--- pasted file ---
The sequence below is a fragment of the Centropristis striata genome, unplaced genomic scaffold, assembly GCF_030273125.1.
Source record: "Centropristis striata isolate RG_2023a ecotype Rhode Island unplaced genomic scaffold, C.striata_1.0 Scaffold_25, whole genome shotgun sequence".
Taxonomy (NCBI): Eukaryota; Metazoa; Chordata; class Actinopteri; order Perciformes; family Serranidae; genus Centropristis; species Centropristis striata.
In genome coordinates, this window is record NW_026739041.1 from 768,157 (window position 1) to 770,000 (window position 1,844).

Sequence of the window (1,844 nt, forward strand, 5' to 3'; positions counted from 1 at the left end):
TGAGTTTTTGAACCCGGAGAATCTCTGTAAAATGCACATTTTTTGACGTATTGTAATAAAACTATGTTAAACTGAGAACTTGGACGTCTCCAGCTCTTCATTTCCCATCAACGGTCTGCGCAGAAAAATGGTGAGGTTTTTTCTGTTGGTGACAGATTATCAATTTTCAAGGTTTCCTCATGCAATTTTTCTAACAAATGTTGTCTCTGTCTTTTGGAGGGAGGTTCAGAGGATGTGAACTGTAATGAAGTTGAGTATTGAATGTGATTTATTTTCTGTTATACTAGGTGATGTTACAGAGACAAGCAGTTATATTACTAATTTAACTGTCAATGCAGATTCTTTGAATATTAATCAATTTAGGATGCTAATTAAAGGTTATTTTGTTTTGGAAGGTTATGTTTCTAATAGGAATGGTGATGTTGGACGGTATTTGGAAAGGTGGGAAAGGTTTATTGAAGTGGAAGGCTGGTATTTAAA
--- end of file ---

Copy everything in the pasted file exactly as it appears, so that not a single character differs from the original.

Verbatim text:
The sequence below is a fragment of the Centropristis striata genome, unplaced genomic scaffold, assembly GCF_030273125.1.
Source record: "Centropristis striata isolate RG_2023a ecotype Rhode Island unplaced genomic scaffold, C.striata_1.0 Scaffold_25, whole genome shotgun sequence".
Taxonomy (NCBI): Eukaryota; Metazoa; Chordata; class Actinopteri; order Perciformes; family Serranidae; genus Centropristis; species Centropristis striata.
In genome coordinates, this window is record NW_026739041.1 from 768,157 (window position 1) to 770,000 (window position 1,844).

Sequence of the window (1,844 nt, forward strand, 5' to 3'; positions counted from 1 at the left end):
TGAGTTTTTGAACCCGGAGAATCTCTGTAAAATGCACATTTTTTGACGTATTGTAATAAAACTATGTTAAACTGAGAACTTGGACGTCTCCAGCTCTTCATTTCCCATCAACGGTCTGCGCAGAAAAATGGTGAGGTTTTTTCTGTTGGTGACAGATTATCAATTTTCAAGGTTTCCTCATGCAATTTTTCTAACAAATGTTGTCTCTGTCTTTTGGAGGGAGGTTCAGAGGATGTGAACTGTAATGAAGTTGAGTATTGAATGTGATTTATTTTCTGTTATACTAGGTGATGTTACAGAGACAAGCAGTTATATTACTAATTTAACTGTCAATGCAGATTCTTTGAATATTAATCAATTTAGGATGCTAATTAAAGGTTATTTTGTTTTGGAAGGTTATGTTTCTAATAGGAATGGTGATGTTGGACGGTATTTGGAAAGGTGGGAAAGGTTTATTGAAGTGGAAGGCTGGTATTTAAA